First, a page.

Life is full of surprises. Take our 2010 Camaro SS project car, for example. We had steadily been upping its power output and were pretty happy with its recent 550-rwhp dyno number. To be honest, we didn't really plan on increasing that number at the time, but you know how fate can be. Turned out that our stock GM fuel system preferred a horsepower number somewhere far under where we were at, and in defiance decided to quit on us at the top of a run. The boost was up, the fuel pressure was down, and the rest was history. The Camaro still ran, but we could tell it was hurt, so we cruised it over to Tim Lee at Don Lee Auto in Rancho Cucamonga, California, where we confirmed that two cylinders were nearly dead. Bummer.
So there we were, knowing the LS3 would have to vacate the car and get some mechanical TLC. But hey, this is America where we make lemonade out of lemons, so we decided if we had to pull the engine apart we would go ahead and build it up a bit. After all, it's about the same amount of work, and who can say "no" to more power? Not us, obviously.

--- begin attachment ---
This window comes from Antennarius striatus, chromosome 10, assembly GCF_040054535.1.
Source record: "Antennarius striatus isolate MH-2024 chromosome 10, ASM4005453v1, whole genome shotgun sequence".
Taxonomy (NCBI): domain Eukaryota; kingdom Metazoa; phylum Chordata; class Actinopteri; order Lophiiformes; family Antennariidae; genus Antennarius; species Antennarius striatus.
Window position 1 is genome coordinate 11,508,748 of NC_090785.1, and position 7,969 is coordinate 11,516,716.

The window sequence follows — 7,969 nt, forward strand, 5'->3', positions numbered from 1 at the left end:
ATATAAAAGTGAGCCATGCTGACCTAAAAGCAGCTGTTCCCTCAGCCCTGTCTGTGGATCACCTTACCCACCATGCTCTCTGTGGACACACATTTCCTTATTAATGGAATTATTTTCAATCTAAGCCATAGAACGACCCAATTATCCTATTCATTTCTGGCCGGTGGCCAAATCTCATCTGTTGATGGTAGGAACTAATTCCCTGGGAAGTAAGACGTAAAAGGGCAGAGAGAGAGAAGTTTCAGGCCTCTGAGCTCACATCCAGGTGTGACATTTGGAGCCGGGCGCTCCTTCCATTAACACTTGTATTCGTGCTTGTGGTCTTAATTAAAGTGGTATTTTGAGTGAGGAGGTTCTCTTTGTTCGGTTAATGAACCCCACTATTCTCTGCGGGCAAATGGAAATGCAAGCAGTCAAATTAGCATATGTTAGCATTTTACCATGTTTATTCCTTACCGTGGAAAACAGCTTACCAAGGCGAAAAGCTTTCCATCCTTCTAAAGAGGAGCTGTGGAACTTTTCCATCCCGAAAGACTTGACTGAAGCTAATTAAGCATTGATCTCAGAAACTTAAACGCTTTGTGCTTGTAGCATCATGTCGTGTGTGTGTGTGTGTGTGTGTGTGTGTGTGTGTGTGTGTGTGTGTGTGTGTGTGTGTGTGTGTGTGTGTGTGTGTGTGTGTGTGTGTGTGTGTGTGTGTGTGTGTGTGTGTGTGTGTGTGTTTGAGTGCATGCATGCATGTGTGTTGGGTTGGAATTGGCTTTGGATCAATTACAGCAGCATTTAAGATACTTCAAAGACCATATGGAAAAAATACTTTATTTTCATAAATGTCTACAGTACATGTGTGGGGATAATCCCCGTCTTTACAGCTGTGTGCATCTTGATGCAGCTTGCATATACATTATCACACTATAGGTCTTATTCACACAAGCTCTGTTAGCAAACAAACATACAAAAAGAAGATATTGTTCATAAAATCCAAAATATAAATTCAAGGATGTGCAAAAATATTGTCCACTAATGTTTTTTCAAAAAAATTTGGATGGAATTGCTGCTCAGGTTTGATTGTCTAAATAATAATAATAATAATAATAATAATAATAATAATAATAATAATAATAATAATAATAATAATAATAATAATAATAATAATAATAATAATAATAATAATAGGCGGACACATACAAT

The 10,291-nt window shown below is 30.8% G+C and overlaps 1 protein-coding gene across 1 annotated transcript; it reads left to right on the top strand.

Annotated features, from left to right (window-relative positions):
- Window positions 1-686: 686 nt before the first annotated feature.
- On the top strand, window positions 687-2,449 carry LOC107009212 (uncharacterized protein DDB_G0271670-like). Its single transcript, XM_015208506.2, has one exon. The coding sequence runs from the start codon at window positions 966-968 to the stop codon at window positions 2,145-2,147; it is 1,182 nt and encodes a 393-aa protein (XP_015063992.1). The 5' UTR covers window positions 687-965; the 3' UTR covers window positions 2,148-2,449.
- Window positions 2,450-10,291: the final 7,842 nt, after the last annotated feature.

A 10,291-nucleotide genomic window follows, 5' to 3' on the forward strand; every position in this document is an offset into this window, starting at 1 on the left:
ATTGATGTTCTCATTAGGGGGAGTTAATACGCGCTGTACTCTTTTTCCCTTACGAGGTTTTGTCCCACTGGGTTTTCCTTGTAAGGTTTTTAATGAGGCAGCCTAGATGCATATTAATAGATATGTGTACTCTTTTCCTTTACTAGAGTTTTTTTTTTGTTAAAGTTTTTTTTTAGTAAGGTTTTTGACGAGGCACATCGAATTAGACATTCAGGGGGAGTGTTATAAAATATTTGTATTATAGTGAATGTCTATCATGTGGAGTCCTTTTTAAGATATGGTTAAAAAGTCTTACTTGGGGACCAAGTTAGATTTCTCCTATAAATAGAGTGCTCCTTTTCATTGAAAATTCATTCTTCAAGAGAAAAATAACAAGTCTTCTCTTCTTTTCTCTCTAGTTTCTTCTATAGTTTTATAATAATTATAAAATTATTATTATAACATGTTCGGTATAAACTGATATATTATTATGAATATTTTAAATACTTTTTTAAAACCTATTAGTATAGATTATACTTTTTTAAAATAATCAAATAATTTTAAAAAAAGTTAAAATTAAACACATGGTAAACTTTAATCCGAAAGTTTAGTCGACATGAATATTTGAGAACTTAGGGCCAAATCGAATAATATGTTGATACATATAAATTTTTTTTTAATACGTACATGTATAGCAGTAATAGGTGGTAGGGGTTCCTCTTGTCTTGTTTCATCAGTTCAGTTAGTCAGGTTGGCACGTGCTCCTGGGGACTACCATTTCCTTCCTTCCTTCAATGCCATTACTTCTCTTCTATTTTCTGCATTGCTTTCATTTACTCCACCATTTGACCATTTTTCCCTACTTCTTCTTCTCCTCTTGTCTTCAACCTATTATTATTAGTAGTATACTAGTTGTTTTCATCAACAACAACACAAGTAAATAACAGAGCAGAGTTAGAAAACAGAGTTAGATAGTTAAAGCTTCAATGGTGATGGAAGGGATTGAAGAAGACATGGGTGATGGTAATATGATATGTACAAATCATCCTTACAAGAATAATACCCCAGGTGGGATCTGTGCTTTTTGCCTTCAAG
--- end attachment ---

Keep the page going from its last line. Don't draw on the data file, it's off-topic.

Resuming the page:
The plan became: drop the engine, diagnose the problem, and then rebuild the LS3 as a 416 stroker. It's an exercise that is ridiculously easy, since larger displacement is only a hone and a mild stroker crank away. Now, we didn't want to get too carried away, so we swore we would leave the GM heads alone. Sure, we tossed in a bigger cam, which required stouter springs, but overall, nothing exotic and certainly within the capabilities of anyone familiar with rebuilding engines.
As for the stock fuel system that decided to let us down? Well, it turned out our friends over at ADM Performance had a solution already in place for that dilemma. Look for that install in the next issue but, for now let's see how much more power we can coax from our blown LS3.